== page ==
I hope Harrison has lots of money for lawyers, 'cause he's gonna need lots of lawyers.
Breaking news in my ongoing series about Spokeo and it's unethical owner, Harrison Tang, takes a not-so-surprising turn: the night I wrote this post about how easy (or not) it is to remove your personal information from Spokeo's archives, I mentioned that I did my research based on a fictitious character named Jane Doe.
Would you believe how many Jane Does are in Spokeo's database?
Hazard a guess how many John Does?
OK...so maybe there are that many people with anonymous names. Let's get more creative.
Let's say your name is Joe Blogger (a personal favorite of mine). There are four of you. Hat's off to you, Joe Bloggers, for changing your names to match your occupations. Everyone should be so precise.
Let's get more generic and say your name is "My Name". How many people have it? Wow...at least two?
Let's say your mom, who wore beer goggles when you were born, named you "Eye Glasses" once she sobered up. You're in! She ate her favorite meal after giving birth to her next kid, so guess what went on that birth certificate? That's right...Chicken Soup!
Six mothers have committed the sin of naming their children Chicken Soup.
I would get to the point faster, but I'm laughing too hard.
The point is, with data this inaccurate (including false data for the non-existent Joe Bloggers and Yo Mamas of the world), can you trust Spokeo to give out accurate information about anyone? As NetworkWorld put it:
[...]Spokeo promotes the use of its services in making employment decisions [...] but fails to disclose its data sources or to allow consumers any opportunity to dispute and correct false information. For paid subscribers, these profiles include “Credit Estimate” and “Wealth Level” ratings as well as information about mortgage values, income, investments, lifestyles, ethnicity, religion, politics, education levels, judgments about shopping, recreational habits, Google maps of home and the amenities in a residence, as well as family relationships [...].
The Center for Democracy and Technology has a problem with that. If searching for fake names brings up true facts (here's Fake Name, yet another child-naming mistake?) then what can you assume isn't completely riddled with inaccuracies in Spokeo's database?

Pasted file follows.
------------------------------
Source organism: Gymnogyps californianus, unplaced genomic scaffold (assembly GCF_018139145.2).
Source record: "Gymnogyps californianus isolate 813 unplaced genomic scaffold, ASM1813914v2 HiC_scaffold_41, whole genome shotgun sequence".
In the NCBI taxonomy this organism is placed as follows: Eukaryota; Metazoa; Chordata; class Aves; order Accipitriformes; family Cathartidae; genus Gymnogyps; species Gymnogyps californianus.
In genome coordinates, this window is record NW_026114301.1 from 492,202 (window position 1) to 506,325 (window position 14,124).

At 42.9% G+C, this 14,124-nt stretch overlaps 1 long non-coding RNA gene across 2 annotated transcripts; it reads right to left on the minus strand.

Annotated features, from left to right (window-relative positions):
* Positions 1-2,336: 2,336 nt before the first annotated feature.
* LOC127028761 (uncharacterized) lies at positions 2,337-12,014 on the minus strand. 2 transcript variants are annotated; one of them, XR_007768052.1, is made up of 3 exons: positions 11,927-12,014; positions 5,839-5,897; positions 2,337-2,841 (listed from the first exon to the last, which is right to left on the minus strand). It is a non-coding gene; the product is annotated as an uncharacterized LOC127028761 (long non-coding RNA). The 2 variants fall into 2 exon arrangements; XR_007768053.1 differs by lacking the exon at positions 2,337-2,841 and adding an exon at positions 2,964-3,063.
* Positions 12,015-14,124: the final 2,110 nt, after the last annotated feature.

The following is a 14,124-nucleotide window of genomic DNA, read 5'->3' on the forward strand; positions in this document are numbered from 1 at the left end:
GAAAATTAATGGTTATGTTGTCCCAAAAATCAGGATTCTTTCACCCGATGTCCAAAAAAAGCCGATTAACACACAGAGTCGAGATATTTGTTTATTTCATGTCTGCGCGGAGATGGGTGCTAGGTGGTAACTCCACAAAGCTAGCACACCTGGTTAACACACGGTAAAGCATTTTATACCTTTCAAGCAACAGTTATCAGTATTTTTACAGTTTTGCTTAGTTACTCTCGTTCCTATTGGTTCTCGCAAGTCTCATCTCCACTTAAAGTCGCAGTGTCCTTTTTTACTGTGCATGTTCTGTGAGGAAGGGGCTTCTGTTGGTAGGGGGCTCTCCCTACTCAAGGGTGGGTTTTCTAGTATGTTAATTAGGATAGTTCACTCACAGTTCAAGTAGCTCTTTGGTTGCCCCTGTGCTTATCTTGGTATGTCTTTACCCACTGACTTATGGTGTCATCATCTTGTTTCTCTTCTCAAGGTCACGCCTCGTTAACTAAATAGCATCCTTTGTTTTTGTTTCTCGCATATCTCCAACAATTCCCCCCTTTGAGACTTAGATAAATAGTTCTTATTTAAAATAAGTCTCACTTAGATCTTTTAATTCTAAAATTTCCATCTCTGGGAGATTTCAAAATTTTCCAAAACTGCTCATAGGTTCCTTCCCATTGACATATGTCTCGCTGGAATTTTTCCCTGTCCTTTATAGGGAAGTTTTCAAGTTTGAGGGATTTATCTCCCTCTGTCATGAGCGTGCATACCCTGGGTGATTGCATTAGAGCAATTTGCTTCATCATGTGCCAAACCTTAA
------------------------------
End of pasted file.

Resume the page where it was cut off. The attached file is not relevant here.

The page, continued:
Maybe you're thinking: "Well, if Spokeo's information is wrong in my favor, that's good, right?"
That's swell. Spokeo's information is always "wrong in my favor", if you count being misrepresented online as a 60 year old WalMart cashier as "wrong in my favor". If you met me, you'd know the picture on Spokeo and the information that accompanies it is wrong. So Spokeo's system is acting as a perfect anonymizer by giving out false information about me. Oddly enough, I suppose, I have no complaint with that.
But if a potential employer uses Spokeo to match your personality and lifestyle to a job opening, or if a credit reporting agency uses Spokeo to verify your income, and Spokeo's info is WRONG....
Then it's not so funny. It's real-life trouble. That's where The Center for Democracy and Technology draws the line, that's why they've filed a complaint on Spokeo, and that's why the FTC is getting involved [direct link to FTC PDF].
So, let's hope the FTC probe results in Spokeo's closure or drastic changes to how its search and business model works.
Because if Spokeo continues on the way it is now, it's going to ruin more lives than one might assume it already has. From NetworkWorld, again:
Despite the glaring inaccuracies, Spokeo has published detailed consumer reports about millions of consumers. The complaint to the FTC maintains, "Consumers are only given an imperfect mechanism to delete their profiles, though most of those consumers would have no reason to know about or visit Spokeo to do so. Meanwhile, employers and other decision makers may be relying on Spokeo’s credit, wealth, and lifestyle data in making adverse determinations about consumers without their awareness."
That can't be right - whether your name is Joe Blogger or not.